I want to go out to Chuck Smith. I`m sure you all remember Chuck Smith, the former Atlanta Falcons star, an all-pro NFL analyst. Chuck, thank you for being with us. You have not only covered Vick, but are a personal friend of his. What was your first reaction when you heard about these charges?

CHUCK SMITH, NFL ANALYST: Well, my first reaction, it was surprise at the magnitude of this story. It wasn`t the fact that it actually happened. I`m a believer in this generation. I`m not surprised, whether it`s entertainment or sports, but I was surprised that the magnitude of these charges that came about when they released this stuff on Michael.

GRACE: What do you mean, you weren`t surprised when you heard about the charges, but you were surprised about the magnitude?

SMITH: Right. Nancy, come on. Give me a break. We just saw Pacman Jones literally dismantle the NFL by himself. We watched a guy get out of jail to go play in the Super Bowl. For God`s sake, we had a guy in Columbus, Maurice Clarett, literally gat it up, put on a bulletproof vest and four rifles. So it doesn`t surprise me, Nancy, that this happened at this day in time. It`s the Y generation, Nancy. Why in the world do they do what they do?

GRACE: Oh, you mean you`re not surprised that he is allegedly involved with dogfighting?

SMITH: No, I`m not surprised that in this event like this happened in a major sports league. I`m not surprised. I wasn`t surprised when the kid jumped up in the stands in Auburn Hills to fight in the NBA. I`m just not surprised, Nancy. Sports is just a microcosm of what`s happening in society. That`s why I`m not surprised that it`s a star NFL player. I was surprised.

GRACE: Well-put. Chuck Smith joining us, former Atlanta Falcons star, all-pro NFL analyst. Chuck, you have known Vick on and off the field. What is he like in person, when you have ever interviewed or spoken to him?

SMITH: You know what, Nancy? He`s an introvert, the classic introvert. He`s not a guy that`s going to make a lot of noise. And he`s not what we call quote, unquote, a "hell raiser." But, Nancy, let me just say this: I`m really surprised, and listening to a lot of folks keep saying that he`s the face of the city. I disagree. He`s the face of the team, but you have to be a part of the Atlanta community or a community to truly be the face. It has to be more than just getting in trouble here and there, allegedly, and also making touchdowns. To be a part of the fabric of the city, got to do a little more than just listen to the hype and believe what the organization is saying about you.

GRACE: What`s your advice to him right now?

SMITH: Listen to your lawyers. Listen to your lawyers, Mike. I mean, what else do you say, Nancy? Listen to your lawyers.

GRACE: Chuck Smith, we saw Kobe Bryant came out and give a presser.

SMITH: Right.

GRACE: Now, as I recall, he didn`t answer any questions after that presser. He and his wife, gorgeous, gets up, leaves. They didn`t answer any questions. Can`t Vick hold it together for five minutes to give a presser, or would that totally screw up his defense?

SMITH: Well, Nancy, you`ve got to remember, difference between Kobe Bryant -- and let me elaborate. Kobe`s happened -- that was somewhat of a spur of the moment, something that happened in Colorado. Mike Vick, this is alleged over a five-, six-year period. You`d be smart not to say anything. This thing has a little more legs to it at this point than Kobe`s did at that presser.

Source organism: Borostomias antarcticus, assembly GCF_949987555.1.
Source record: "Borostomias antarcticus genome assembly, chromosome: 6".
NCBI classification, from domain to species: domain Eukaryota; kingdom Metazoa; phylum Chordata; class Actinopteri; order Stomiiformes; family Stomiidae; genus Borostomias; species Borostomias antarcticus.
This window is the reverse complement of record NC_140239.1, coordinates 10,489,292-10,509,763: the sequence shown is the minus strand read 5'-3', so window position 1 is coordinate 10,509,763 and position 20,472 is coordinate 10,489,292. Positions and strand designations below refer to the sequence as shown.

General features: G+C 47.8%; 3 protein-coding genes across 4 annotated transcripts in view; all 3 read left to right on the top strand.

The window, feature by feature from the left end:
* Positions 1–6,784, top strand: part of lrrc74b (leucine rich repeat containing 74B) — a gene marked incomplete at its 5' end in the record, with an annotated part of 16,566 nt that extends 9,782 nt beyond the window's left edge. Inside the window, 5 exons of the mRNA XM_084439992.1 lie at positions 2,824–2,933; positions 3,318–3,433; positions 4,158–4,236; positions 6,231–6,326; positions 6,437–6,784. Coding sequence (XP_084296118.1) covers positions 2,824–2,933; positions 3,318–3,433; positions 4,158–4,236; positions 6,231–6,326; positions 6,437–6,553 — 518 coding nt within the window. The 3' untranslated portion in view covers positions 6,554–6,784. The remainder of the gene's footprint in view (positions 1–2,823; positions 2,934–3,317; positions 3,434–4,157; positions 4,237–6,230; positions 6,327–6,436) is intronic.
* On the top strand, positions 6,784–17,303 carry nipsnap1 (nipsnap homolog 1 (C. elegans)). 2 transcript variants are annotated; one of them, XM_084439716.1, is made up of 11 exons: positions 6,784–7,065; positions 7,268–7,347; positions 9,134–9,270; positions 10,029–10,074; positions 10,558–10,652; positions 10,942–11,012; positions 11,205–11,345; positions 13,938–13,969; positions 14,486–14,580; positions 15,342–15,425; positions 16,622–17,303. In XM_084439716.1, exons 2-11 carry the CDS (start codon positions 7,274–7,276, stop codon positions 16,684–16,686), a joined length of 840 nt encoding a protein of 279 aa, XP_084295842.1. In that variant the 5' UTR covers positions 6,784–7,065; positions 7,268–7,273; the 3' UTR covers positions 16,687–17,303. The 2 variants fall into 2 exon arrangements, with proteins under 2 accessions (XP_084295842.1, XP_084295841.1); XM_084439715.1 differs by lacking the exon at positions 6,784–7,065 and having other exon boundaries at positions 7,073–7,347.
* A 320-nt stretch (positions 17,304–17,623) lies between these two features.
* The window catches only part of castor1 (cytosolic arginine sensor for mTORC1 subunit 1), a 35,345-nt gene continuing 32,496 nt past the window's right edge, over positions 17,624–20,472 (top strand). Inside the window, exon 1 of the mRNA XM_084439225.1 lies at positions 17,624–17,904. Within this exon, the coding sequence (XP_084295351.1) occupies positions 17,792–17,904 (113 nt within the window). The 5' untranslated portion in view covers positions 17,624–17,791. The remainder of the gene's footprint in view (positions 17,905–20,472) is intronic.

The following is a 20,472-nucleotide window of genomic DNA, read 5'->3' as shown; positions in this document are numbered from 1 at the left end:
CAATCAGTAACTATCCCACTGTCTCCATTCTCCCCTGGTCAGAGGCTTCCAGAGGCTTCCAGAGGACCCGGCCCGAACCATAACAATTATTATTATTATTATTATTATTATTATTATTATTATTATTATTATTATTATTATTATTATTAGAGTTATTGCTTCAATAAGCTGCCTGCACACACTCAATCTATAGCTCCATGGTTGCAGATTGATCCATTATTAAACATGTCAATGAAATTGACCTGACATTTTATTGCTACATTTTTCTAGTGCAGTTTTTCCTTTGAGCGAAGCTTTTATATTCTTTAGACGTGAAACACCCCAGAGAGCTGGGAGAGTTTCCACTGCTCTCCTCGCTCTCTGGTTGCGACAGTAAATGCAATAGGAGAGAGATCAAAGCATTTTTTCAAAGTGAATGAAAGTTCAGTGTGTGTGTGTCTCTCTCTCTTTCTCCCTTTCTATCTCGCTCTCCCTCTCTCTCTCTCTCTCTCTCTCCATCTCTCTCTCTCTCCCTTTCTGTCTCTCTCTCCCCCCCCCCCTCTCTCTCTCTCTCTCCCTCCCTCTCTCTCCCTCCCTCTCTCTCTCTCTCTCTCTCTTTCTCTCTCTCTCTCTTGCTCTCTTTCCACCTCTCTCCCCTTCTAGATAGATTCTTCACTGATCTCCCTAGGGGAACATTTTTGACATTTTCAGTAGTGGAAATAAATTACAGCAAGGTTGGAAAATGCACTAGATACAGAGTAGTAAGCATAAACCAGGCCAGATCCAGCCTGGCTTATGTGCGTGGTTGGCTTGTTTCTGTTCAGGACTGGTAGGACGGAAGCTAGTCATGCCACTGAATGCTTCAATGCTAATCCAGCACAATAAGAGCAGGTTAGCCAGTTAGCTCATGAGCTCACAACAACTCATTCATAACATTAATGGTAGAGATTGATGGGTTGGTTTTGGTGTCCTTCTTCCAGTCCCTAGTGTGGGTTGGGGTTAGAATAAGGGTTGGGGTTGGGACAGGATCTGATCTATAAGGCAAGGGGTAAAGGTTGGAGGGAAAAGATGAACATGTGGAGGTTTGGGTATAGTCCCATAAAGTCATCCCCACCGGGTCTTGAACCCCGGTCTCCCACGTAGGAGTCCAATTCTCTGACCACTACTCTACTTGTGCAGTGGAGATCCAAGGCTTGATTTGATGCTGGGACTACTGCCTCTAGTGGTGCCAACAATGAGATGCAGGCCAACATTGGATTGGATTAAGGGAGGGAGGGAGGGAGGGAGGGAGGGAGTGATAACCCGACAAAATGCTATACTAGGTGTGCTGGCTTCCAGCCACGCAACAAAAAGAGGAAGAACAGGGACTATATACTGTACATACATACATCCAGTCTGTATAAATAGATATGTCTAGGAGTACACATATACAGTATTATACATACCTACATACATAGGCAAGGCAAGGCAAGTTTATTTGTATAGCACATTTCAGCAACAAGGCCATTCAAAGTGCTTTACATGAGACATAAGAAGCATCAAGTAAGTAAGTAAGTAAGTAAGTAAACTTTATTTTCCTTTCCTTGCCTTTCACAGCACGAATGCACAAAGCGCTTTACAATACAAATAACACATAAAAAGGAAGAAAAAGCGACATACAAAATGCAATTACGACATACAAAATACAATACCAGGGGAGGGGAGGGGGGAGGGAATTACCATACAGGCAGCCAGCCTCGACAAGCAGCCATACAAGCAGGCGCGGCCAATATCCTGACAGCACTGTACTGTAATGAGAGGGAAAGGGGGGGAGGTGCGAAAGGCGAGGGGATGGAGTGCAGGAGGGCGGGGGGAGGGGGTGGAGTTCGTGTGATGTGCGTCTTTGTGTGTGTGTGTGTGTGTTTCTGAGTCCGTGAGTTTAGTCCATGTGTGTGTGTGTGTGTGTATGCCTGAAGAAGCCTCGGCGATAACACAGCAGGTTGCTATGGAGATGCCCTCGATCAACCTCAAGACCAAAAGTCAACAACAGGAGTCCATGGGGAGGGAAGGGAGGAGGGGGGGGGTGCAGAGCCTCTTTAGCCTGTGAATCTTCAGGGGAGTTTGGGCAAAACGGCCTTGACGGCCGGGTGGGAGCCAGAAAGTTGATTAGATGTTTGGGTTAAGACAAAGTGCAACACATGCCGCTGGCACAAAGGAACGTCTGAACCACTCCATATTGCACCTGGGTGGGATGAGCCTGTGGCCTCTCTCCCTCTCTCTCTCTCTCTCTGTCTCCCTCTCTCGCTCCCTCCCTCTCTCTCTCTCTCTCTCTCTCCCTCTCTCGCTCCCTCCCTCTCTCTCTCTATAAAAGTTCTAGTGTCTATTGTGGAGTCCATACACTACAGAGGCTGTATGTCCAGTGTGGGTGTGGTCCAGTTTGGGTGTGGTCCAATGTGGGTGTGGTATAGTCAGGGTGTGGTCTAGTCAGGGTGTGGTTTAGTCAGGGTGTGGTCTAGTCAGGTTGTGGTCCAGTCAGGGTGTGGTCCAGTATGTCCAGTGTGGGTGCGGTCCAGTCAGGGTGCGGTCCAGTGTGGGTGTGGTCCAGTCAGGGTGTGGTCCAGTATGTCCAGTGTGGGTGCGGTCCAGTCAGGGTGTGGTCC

GRACE: Chuck Smith, you`re an NFL-er. I`m Nancy Grace, trial lawyer. And the way I`m hearing you, the way I`m interpreting you is, it`s a heck of a lot easier to try to disprove that rape allegation when you`ve got one witness as opposed to this federal indictment. You seen this thing? It`s pages and pages and pages long, going to be a lot more difficult to disprove this.

SMITH: Well, it`s a fight that`s been going on. Obviously, we didn`t know about it, the Falcons didn`t know about it. Here`s the worst-kept secret right now in this whole issue. Mike Vick didn`t even know about it. So from that standpoint, I mean, it was a complete surprise to everyone involved.

GRACE: Are you telling me that, with the dogfighting facilities in his backyard, you think he didn`t know about it?

SMITH: Hey, Nancy, that`s what I`m saying. No one knew. I`m telling you, literally as of days ago, he thought he was going to be (INAUDIBLE) in training camp with Larry Brants (ph). Got a big surprise. But here`s the thing about it. When you see the feds start coming in and kind of they jumped over that Keystone Cop up there in Surrey County (ph), you had to realize that things were going to come down fast and hard.

GRACE: You know, once the feds get in the mix -- out to Dr. Lillian Glass, psychologist and author, Lillian, Chuck just said something I find very interesting. I don`t have the understanding that you do to interpret it. He said Vick, introvert. How does that jibe with these allegations?

DR. LILLIAN GLASS, PSYCHOLOGIST: Well, that`s kind of interesting, because, obviously, he`s seen him up close and personal and has interviewed him, but this is somebody that has a lot of inner rage. Not only is he sociopathic, in terms of this behavior, but there`s a lot of rage. This isn`t the first time he`s done something anti-social. He made obscene gestures to his fans. He`s done so many things, he`s had so many incidents in the past. So there`s a lot of inner rage that`s boiling up in him. And this is a very sadistic act.

GRACE: When you say "sadistic," explain.

GLASS: Well, very sadistic, I mean, anybody that can harm an animal, and not just kill the animal, which he did or which he`s alleged to do, but to torture the animal. This is obvious sadism and somebody who is very sick.

GRACE: Out to the lines, Melissa in Indiana, hi, Melissa.

CALLER: Hi. My question was, if he`s convicted, how much time will he receive?

GRACE: Good question. To Sandra Golden with 790 AM "The Zone," how much time is he looking at? According to my count, it`s six years.